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At $99, Nvidia’s Jetson Nano minicomputer seeks to bring robotics to the masses

At Nvidia’s annual graphics technology conference, CEO Jensen Huang took to the stage to unveil the new Jetson Nano. Referred to as an “A.I. computer,” the Nano joins Nvidia’s family of other Jetson computers such as the AGX Xavier or Jetson TX2. These aren’t computers for gaming or productivity — they’re designed to accelerate A.I. processes and to power robotics.

The Jetson Nano can supposedly deliver 472 gigaflops of computing performance all while drawing as little as 5 watts of power. It’s powered by a powerful 128-core GPU and a quad-core A57 CPU from Arm. The GPU is based on the older Maxwell architecture, which was the predecessor to the more current Pascal and Turing.

The minicomputer can also support high-resolution sensors and, according to Nvidia, can “process many sensors in parallel” and run “multiple modern neural networks on each sensor stream.” Because it supports a lot of the most popular A.I. frameworks, it should be easier for developers to jump in and quickly integrate the ones they use on the Jetson Nano.

The product was announced hand-in-hand with CUDA-X A.I. libraries, an end-to-end platform designed for the data sciences. All sorts of industries and sciences increasingly need access to data analytics, machine learning, and deep learning, but aren’t exactly equipped to handle them. Nvidia claims using CUDA-X A.I. libraries on a computer like the Jetson Nano could speed up A.I. workloads by up to 50 times.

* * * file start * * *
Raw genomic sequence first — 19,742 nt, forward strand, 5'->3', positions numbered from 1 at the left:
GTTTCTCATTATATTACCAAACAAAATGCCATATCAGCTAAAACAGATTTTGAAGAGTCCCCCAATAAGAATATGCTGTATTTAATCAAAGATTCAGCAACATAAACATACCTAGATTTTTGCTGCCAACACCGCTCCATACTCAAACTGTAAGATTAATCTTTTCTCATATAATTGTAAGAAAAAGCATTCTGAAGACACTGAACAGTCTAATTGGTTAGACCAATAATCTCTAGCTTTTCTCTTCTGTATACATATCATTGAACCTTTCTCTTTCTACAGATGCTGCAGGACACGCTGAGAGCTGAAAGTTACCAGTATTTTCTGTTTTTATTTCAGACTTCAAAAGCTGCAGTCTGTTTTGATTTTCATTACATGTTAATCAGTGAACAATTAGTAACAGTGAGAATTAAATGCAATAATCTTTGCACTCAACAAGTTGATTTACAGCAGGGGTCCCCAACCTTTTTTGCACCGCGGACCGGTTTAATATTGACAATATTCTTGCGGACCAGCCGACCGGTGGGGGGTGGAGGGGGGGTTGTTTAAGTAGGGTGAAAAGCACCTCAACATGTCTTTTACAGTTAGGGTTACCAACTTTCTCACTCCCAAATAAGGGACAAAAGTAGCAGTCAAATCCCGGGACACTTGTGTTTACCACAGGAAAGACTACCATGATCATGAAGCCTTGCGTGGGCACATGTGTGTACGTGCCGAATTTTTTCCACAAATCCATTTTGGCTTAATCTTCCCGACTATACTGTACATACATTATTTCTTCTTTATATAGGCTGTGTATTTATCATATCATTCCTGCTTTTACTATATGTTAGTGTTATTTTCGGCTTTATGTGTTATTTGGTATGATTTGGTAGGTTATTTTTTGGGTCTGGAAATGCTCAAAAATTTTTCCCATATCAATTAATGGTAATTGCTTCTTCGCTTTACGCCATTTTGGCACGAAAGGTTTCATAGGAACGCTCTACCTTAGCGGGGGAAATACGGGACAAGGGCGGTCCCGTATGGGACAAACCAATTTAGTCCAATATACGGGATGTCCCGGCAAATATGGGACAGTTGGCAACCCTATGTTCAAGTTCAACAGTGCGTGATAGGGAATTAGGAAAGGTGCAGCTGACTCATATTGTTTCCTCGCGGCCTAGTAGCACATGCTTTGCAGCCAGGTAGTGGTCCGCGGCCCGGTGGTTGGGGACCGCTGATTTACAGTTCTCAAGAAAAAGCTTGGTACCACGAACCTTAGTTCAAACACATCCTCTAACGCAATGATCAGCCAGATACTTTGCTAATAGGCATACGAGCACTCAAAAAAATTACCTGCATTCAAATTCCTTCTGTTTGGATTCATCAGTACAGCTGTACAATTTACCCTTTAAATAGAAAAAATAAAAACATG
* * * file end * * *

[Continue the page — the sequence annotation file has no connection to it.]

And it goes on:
Key Specs

  • GPU: 128-core Nvidia Maxwell architecture-based GPU
  • CPU: Quad-core Arm A57
  • Video: 4K at 30 FPS (H.264/H.265) / 4K at 60 FPS (H.264/H.265) encode and decode
  • Camera: MIPI CSI-2 DPHY lanes, 12x (Module) and 1x (Developer Kit)
  • Memory: 4GB 64-bit LPDDR4; 25.6 gigabytes/second
  • Connectivity: Gigabit Ethernet
  • OS Support: Linux for Tegra
  • Module Size: 70mm x 45mm
  • Developer Kit Size: 100mm x 80mm
The purpose of putting it in an affordable little package, of course, is to bring A.I. capabilities to a wider audience of enthusiasts, developers, and start-up companies.

“Jetson Nano makes A.I. more accessible to everyone — and is supported by the same underlying architecture and software that powers our nation’s supercomputers,” Deepu Talla, vice president and general manager of Autonomous Machines at Nvidia, said in a statement. “Bringing A.I. to the maker movement opens up a whole new world of innovation, inspiring people to create the next big thing.”

The Jetson Nano comes in two models. The more affordable $99 option is known as the “Jetson Nano Developer Kit.” Meanwhile, the full production module will start at $129.

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Luke Larsen
Senior Editor, Computing
Luke Larsen is the Computing Editor at Digital Trends and manages all content covering laptops, monitors, PC hardware, and…
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